“Pleasure Is the Ultimate Rebellion”: Lydia Lunch on Making Poetry Out of Horror, Uncompromising Self-Love, and Her First Major Retrospective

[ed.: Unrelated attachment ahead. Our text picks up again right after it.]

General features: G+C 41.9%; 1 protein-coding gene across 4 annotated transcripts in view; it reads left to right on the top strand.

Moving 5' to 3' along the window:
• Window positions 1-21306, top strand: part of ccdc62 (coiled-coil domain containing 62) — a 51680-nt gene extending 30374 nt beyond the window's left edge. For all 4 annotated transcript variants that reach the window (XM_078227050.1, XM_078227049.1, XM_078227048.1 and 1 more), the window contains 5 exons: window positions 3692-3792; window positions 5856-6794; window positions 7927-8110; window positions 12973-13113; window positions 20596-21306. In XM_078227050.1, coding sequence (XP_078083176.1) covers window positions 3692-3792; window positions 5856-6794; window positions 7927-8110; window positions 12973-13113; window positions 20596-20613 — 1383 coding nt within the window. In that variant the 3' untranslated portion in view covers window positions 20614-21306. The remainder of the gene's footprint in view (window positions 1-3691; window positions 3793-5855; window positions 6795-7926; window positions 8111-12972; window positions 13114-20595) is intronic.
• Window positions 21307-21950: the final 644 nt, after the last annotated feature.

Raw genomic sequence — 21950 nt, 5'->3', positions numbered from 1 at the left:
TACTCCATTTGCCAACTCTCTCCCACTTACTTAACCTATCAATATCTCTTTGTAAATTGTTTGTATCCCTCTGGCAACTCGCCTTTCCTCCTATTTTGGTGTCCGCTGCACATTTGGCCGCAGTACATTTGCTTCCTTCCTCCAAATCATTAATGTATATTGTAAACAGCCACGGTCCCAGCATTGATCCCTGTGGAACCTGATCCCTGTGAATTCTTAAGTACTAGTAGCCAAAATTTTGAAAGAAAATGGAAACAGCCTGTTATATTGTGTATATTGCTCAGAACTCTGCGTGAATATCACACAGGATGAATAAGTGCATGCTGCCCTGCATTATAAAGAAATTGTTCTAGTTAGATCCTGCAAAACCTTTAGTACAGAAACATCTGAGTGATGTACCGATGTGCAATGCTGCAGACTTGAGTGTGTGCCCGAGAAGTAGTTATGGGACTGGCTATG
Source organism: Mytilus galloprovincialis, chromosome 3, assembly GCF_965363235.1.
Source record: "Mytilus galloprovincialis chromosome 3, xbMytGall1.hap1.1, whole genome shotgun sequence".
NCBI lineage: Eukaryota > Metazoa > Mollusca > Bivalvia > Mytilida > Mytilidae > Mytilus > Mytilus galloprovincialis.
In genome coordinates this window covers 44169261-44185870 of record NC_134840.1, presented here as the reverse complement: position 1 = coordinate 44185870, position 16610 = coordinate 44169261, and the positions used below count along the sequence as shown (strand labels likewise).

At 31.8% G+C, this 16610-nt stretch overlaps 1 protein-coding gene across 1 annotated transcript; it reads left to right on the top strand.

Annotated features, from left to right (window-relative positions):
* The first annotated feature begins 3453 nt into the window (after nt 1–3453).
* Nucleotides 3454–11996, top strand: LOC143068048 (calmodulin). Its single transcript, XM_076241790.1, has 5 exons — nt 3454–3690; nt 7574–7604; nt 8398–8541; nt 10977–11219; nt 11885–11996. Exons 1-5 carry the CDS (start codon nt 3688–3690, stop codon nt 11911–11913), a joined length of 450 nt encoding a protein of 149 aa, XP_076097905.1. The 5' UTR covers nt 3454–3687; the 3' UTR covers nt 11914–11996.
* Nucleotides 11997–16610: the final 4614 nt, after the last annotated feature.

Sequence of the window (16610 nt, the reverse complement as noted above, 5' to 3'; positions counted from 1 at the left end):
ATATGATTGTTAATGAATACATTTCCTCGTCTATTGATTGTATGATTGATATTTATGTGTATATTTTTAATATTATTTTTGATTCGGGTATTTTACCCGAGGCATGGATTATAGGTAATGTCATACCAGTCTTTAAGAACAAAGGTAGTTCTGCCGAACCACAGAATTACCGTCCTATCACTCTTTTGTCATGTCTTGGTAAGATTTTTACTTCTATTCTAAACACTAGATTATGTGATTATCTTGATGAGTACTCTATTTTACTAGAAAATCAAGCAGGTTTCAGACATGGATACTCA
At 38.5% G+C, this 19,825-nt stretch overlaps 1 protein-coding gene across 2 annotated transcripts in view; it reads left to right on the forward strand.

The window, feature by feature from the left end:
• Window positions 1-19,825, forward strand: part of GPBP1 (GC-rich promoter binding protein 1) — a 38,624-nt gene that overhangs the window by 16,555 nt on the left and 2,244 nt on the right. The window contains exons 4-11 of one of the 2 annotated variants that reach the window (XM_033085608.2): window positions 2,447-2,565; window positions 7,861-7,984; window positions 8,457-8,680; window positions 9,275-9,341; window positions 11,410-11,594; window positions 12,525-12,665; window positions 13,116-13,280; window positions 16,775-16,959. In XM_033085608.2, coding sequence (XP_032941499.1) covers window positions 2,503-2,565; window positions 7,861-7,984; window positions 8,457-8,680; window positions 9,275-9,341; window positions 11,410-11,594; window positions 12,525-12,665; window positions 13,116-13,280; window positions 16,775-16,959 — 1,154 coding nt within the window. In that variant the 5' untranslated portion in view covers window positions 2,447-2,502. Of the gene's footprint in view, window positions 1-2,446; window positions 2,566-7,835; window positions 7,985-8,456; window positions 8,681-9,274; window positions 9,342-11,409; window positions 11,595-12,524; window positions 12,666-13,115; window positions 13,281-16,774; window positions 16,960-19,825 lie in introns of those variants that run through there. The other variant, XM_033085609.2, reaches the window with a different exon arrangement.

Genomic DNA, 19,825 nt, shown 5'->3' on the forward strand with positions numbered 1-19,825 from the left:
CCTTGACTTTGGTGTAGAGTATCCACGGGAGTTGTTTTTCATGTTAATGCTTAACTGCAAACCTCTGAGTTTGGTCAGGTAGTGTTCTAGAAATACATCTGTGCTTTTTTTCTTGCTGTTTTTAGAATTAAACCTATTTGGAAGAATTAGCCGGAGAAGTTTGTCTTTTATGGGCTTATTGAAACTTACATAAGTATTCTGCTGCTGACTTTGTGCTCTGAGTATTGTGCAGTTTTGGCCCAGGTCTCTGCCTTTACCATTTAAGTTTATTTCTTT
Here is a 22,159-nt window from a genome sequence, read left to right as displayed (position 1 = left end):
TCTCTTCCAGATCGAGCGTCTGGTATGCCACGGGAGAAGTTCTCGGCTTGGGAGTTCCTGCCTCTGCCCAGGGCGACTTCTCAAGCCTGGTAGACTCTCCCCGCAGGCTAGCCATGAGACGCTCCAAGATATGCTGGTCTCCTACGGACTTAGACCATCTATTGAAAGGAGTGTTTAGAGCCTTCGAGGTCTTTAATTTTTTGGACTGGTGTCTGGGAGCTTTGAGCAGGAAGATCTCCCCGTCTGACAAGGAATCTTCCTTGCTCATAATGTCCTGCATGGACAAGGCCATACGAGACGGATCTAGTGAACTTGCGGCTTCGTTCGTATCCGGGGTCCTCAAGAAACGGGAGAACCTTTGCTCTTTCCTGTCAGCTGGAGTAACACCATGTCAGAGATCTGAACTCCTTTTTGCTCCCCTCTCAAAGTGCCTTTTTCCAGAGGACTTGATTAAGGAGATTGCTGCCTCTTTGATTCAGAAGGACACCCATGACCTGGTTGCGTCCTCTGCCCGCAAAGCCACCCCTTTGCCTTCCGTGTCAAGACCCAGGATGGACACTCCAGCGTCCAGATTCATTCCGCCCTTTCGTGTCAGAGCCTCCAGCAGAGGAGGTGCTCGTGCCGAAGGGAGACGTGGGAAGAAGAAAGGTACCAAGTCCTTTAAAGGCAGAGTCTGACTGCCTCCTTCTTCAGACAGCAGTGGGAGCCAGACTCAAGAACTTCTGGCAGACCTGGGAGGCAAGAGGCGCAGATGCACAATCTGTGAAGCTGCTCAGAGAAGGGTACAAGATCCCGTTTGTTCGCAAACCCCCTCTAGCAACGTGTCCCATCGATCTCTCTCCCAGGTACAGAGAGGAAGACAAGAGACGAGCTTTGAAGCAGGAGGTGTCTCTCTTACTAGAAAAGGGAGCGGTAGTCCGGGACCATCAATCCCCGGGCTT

Lydia Lunch, no wave queen and teenage runaway turned Teenage Jesus, is back in New York City, where it all started for her in the 1970s. Lydia Lunch: So Real It Hurts, her first major retrospective, opens at Howl! Happening May 8 and surveys her photography series The War Is Never Over, the provocative installation You Are Not Safe in Your Own Home, and the many letters, posters, and ephemera from her incredible, nearly 40-year career. Performances and live events accompany the exhibit, which runs through June 5. A contrarian, hysterian, and hedonist, Lunch’s song lyrics, writings, photography, and spoken word performances peel back the skin and peer deep into the chasm of contemporary culture. While she searches for a home for her archives, readies for a new release from her band Retrovirus, preps to teach at a university summer writing program, and sees a vinyl reissue of the powerful Conspiracy of Women on Nicolas Jaar’s label Other People, the iconoclast shared her views on how to be the ultimate confrontationist.